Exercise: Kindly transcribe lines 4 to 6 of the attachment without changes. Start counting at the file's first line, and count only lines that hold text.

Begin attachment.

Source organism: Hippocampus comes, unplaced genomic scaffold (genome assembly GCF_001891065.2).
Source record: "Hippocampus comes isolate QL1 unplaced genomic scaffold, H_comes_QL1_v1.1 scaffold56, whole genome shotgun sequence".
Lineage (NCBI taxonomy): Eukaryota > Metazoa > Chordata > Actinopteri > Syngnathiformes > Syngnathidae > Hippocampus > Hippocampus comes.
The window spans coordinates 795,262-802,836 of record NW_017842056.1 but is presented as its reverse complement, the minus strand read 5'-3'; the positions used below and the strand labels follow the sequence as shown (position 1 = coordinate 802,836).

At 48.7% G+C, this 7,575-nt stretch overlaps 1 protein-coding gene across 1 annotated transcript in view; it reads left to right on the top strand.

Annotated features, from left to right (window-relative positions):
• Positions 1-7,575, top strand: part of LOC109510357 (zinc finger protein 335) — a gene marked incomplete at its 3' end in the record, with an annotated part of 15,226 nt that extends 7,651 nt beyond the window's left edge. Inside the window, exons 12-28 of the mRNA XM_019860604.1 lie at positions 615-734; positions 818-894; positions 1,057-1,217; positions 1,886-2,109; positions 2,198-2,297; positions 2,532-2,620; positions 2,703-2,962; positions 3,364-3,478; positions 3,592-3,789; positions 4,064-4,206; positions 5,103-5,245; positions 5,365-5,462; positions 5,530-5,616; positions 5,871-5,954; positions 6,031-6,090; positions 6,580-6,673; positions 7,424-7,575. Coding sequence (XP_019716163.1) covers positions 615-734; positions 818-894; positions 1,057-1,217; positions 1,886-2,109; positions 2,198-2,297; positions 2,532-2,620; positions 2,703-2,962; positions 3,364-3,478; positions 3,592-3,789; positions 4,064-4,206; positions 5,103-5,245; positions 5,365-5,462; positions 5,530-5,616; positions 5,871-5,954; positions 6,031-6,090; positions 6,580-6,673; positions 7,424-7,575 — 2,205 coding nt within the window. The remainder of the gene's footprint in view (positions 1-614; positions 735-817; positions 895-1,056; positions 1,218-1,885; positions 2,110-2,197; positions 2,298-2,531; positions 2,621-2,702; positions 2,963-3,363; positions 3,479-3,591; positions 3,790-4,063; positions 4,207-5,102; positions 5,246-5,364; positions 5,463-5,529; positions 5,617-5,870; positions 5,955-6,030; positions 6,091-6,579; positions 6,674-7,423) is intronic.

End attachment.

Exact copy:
The window spans coordinates 795,262-802,836 of record NW_017842056.1 but is presented as its reverse complement, the minus strand read 5'-3'; the positions used below and the strand labels follow the sequence as shown (position 1 = coordinate 802,836).

At 48.7% G+C, this 7,575-nt stretch overlaps 1 protein-coding gene across 1 annotated transcript in view; it reads left to right on the top strand.

Annotated features, from left to right (window-relative positions):